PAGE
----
An Introduction to American Crime Writing, 1970-2000
Lee Horsley, Lancaster University
The inheritors of the hard-boiled tradition are diverse, producing many different forms of contemporary American crime writing. The darkly comic tone of much earlier crime fiction has resurfaced in the work of writers like Elmore Leonard and Carl Hiaasen; the tough detective has spawned (no doubt to his surprise) a host of female private eyes; Hammett’s Continental Op, an individualistic investigator playing a role in a larger investigative structure, has been succeeded by the case-hardened cops of the police procedural; the violent heirs of Jim Thompson’s psychopathic protagonists stalk the pages of the contemporary serial killer novel. Much that is best in this large body of crime fiction falls into the larger category of ‘contemporary American noir’.
There were bound to be some changes in literary noir as the ‘lurid era’ of the twenty-five-cent paperback originals drew to a close in the sixties. There was, however, no real watershed, and one’s sense of continuity is strengthened by the fact that some of the most notable noir crime novelists of the fifties and sixties were still publishing in the seventies: amongst others, Stanley Ellin, John D. MacDonald, Ross Macdonald, Margaret Millar, Patricia Highsmith, Charles Willeford, Donald Westlake (under his own name and as Richard Stark) and James Hadley Chase. The influence of such mid-century novelists as Jim Thompson, David Goodis and Chester Himes on contemporary writing was made possible by the reissue of their work from the 1980s on in Black Lizard and Vintage Crime editions.
Many of the new voices of the period offer striking revivifications of the traditional patterns of literary noir. Edward Bunker, for example, drawing on his own experiences, writes from the criminal’s point of view about the effects of imprisonment, deprivation and exclusion in novels like No Beast So Fierce (1973) andLittle Boy Blue (1981).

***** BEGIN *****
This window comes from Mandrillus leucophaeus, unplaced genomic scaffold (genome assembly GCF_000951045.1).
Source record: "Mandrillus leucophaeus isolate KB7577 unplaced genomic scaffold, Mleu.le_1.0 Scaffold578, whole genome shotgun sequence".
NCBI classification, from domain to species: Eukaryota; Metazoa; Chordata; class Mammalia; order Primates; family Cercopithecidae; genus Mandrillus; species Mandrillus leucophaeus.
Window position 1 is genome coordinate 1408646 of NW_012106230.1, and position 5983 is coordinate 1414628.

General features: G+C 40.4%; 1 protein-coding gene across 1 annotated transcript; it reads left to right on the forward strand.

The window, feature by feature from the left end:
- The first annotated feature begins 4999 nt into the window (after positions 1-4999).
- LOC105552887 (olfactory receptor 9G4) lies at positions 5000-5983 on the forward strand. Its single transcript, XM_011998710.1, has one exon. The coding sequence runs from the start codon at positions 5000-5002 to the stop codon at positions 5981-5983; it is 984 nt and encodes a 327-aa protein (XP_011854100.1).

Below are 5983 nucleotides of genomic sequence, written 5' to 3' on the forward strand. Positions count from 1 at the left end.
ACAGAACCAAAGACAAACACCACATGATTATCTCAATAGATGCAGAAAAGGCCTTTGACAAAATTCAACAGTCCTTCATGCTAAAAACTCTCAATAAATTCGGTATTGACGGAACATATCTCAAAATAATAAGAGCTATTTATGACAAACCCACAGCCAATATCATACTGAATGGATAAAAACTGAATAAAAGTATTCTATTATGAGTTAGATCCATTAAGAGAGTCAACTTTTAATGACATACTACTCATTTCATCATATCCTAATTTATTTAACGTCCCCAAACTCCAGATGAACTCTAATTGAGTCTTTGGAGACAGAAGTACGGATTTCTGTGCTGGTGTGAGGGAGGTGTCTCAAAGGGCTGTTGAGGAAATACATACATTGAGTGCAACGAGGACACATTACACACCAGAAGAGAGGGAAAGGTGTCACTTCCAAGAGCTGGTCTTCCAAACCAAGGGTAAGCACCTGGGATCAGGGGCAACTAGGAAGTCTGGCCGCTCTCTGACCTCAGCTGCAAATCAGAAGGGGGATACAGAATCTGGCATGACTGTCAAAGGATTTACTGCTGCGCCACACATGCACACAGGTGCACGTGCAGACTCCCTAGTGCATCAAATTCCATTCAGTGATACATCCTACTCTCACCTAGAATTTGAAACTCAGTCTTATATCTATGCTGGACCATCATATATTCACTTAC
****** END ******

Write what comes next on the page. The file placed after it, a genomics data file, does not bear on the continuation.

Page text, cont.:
The staple fare of gangland revenge and betrayal is given freshness and immediacy by the dialogue of George V. Higgins’ first novel, The Friends of Eddie Coyle(1970), the film adaptation of which (directed by Peter Yates, 1973) is judged by Silver and Ward to be ‘closer to the true noir cycle than the homage offered by such films as Chinatown and Farewell, My Lovely‘. Long-established noir themes have continued to exert their hold in more recent fiction. Craig Holden, in his first novel,The River Sorrow (1995), provides a distinctly modern (or postmodern) reworking of sexual obsession and wrong man plots. James Ellroy, writing in the eighties and nineties, uses the more extreme possibilities of the crime novel to recreate the violence and corruption of post-World War Two Los Angeles, imaging the beginnings of what Ellroy calls a ‘half a century of tumult and change in America’.
New Investigative Series
The last three decades have also seen the creation of a large number of new investigative series, with a variety of strong regional identities. Several series protagonists have contended with the crimes of northern cities: Lawrence Block, for example (who started in the sixties by writing paperback originals for Gold Medal), began, in the seventies, a series of novels featuring an ex-cop, Matt Scudder, a guilt-ridden, gloomy alcoholic (eventually ex-alcoholic) investigator of a New York in which it seems that ‘people could adjust to one reality after another if they put their minds to it’ (A Stab in the Dark). In the eighties, Loren Estleman started to write his rather less noir series of Detroit-based Amos Walker novels, which tend to move towards detective-story resolutions, complete with penetrations of disguise and revelations of identity (for example, in The Midnight Man and Downriver). In the nineties, Sam Reaves introduced his cab-driving Vietnam veteran Cooper MacLeish, who first appears in A Long Cold Fall (1991), in which sentiment, human warmth and hearts of gold effectively counteract the noir potential of the pitiless Chicago cold and the ‘blind universe’ that grants Cooper ‘the grace of survival’. Louisiana has been another location well-served by tough investigators.